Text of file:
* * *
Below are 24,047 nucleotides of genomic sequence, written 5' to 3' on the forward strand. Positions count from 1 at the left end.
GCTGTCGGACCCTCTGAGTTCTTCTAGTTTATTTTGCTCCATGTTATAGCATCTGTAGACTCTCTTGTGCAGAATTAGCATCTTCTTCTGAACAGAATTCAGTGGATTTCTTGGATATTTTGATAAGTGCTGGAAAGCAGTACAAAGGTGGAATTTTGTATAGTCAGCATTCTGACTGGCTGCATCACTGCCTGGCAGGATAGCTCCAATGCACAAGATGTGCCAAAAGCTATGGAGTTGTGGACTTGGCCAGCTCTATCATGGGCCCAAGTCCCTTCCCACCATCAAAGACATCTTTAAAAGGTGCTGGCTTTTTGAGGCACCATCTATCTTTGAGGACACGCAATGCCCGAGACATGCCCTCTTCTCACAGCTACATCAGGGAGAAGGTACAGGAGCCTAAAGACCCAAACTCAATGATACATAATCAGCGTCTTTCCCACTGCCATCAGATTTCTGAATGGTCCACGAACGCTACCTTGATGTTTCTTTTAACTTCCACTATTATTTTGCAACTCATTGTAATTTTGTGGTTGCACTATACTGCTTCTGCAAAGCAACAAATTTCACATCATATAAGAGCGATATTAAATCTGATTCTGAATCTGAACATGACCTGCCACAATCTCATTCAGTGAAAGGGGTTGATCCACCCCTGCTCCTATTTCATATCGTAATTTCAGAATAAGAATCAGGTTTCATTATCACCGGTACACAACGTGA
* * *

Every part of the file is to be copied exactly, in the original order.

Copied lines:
Below are 24,047 nucleotides of genomic sequence, written 5' to 3' on the forward strand. Positions count from 1 at the left end.
GCTGTCGGACCCTCTGAGTTCTTCTAGTTTATTTTGCTCCATGTTATAGCATCTGTAGACTCTCTTGTGCAGAATTAGCATCTTCTTCTGAACAGAATTCAGTGGATTTCTTGGATATTTTGATAAGTGCTGGAAAGCAGTACAAAGGTGGAATTTTGTATAGTCAGCATTCTGACTGGCTGCATCACTGCCTGGCAGGATAGCTCCAATGCACAAGATGTGCCAAAAGCTATGGAGTTGTGGACTTGGCCAGCTCTATCATGGGCCCAAGTCCCTTCCCACCATCAAAGACATCTTTAAAAGGTGCTGGCTTTTTGAGGCACCATCTATCTTTGAGGACACGCAATGCCCGAGACATGCCCTCTTCTCACAGCTACATCAGGGAGAAGGTACAGGAGCCTAAAGACCCAAACTCAATGATACATAATCAGCGTCTTTCCCACTGCCATCAGATTTCTGAATGGTCCACGAACGCTACCTTGATGTTTCTTTTAACTTCCACTATTATTTTGCAACTCATTGTAATTTTGTGGTTGCACTATACTGCTTCTGCAAAGCAACAAATTTCACATCATATAAGAGCGATATTAAATCTGATTCTGAATCTGAACATGACCTGCCACAATCTCATTCAGTGAAAGGGGTTGATCCACCCCTGCTCCTATTTCATATCGTAATTTCAGAATAAGAATCAGGTTTCATTATCACCGGTACACAACGTGA